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Dream Births

It is that time of year again: Parkinson's Awareness Month (April). As I've done for the past few years, I've written a poem for the occasion. However, this one is a bit different in that it doesn't...

R. L. Copple's Blog

Getting FB to Show the Right Photo in WordPress

Sharing a drinkFacebook used to allow one to cycle through photos from a shared link, giving the poster control over which imaged showed, or allowed one to not show a photo at all but keep the graphic link. For some unexplained reason, this feature was lost in an update some time ago. Now a poster has absolutely no control over the selection of  a site’s photo in their link, usually pulling one from an unrelated article. Very frustrating.

Today I finally did some research and found one way to re-activate that feature. Figuring others would want this information, I decided to post it here and share it on Facebook.

This works on my WordPress site, this blog (version 3.0.3–yes, I need to update). The concept should work on other sites if you can add to the webpage’s meta data. What needs to be added is the following metadata link in the webpage’s <head> area: <meta property=”og:image” content=”image weblink here” /> For WordPress there is an easy way to do this for an individual post.

Once logged in to your admin page on the blog, and on the “add new post” or “edit a post” page, you’ll see under the post entry window a section labeled “Custom Fields.” Click the “Enter new” link. In the “name field,” enter: og:image. In the content field, enter the full web-link to your image. You can find that address if you have inserted it into your post by right-clicking the image in the post entry field and select “Copy image address” from the menu. Then paste it into the content field of your new entry.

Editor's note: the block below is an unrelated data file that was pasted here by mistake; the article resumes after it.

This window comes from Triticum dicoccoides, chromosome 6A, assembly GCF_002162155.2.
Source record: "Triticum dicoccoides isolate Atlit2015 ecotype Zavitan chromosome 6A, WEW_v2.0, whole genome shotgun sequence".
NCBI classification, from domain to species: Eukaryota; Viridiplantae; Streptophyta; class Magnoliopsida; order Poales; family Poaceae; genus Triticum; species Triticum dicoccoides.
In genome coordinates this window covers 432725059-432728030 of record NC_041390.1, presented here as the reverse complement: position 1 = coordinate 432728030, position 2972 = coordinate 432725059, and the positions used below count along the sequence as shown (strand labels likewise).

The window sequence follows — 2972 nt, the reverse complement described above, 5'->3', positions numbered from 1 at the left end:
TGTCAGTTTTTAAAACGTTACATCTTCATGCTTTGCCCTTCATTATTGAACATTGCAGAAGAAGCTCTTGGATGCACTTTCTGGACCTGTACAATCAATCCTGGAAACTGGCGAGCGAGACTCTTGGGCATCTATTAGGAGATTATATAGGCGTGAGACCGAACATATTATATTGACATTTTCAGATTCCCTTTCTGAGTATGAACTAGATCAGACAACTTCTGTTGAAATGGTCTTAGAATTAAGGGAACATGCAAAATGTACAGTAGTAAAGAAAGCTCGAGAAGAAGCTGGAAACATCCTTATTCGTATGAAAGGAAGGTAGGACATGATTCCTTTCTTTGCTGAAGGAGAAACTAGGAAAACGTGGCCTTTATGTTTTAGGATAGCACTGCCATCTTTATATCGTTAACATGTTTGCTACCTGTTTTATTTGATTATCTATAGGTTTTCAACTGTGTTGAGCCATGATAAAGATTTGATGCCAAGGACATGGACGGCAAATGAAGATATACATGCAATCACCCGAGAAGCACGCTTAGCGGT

Once published, share on Facebook as usual. You should now see the old arrows allowing you to cycle through available images, one which should be your post photo.

You’re welcome!

Update #1:

Apparently Facebook’s photo memory is limited when it allows you to choose a photo. This method does allow the option (currently, they could change that at any time) to select multiple photos from the referenced site, but there is no guarantee that the post’s photo will be included among them. In the case of this post, the photo above wasn’t in the choices I had, so I selected my mug shot. Better than a totally unrelated photo like the covers of one of my books, but not what I had hoped. We’ll see how it goes with future posts.

Update #2:

After some more research, I’ve discovered that Facebook has a sub-site that handles this, and though the above custom fields seems to indicate it will add that text into the metadata, apparently it doesn’t upon reviewing the source code, even though it seems to force Facebook to allow a choice of images instead of forcing you to take what it gives you. No, the real solution is to install a plug-in that makes it easy to output that data automatically, or add in the needed code in the theme’s function.php file to automatically set the featured image to be output as the image Facebook picks up.

Being geeky, I fiddled with the code of the file, and after some failed attempts, got it to work. You, however, may want to take the simpler route by installing one of two plug-ins that will do the job. I’ve not tried either of those so I can’t tell you how well or easy they are to work with.

Rather than regurgitating that article with the information on how to do that here, I’ll point you to the site that I found to be the most help on this topic: How to Add Facebook Open Graph Meta Data in WordPress Themes

The only note on this is to make sure your original file is bigger than 200px x 200px, but not more than 8 MB. Otherwise you’ll get errors from Facebook.

There you go! Now I should have the right image post to Facebook each time.

About R. L. Copple
R. L. Copple enjoys a good cup of coffee and a fun story. These two realities and inspiration from the likes of Lester Del Ray, J. R. Tolkien, C. S. Lewis, among others, caused him to write his own science fiction and fantasy stories to increase the fun in the world and to share his fresh perspective.
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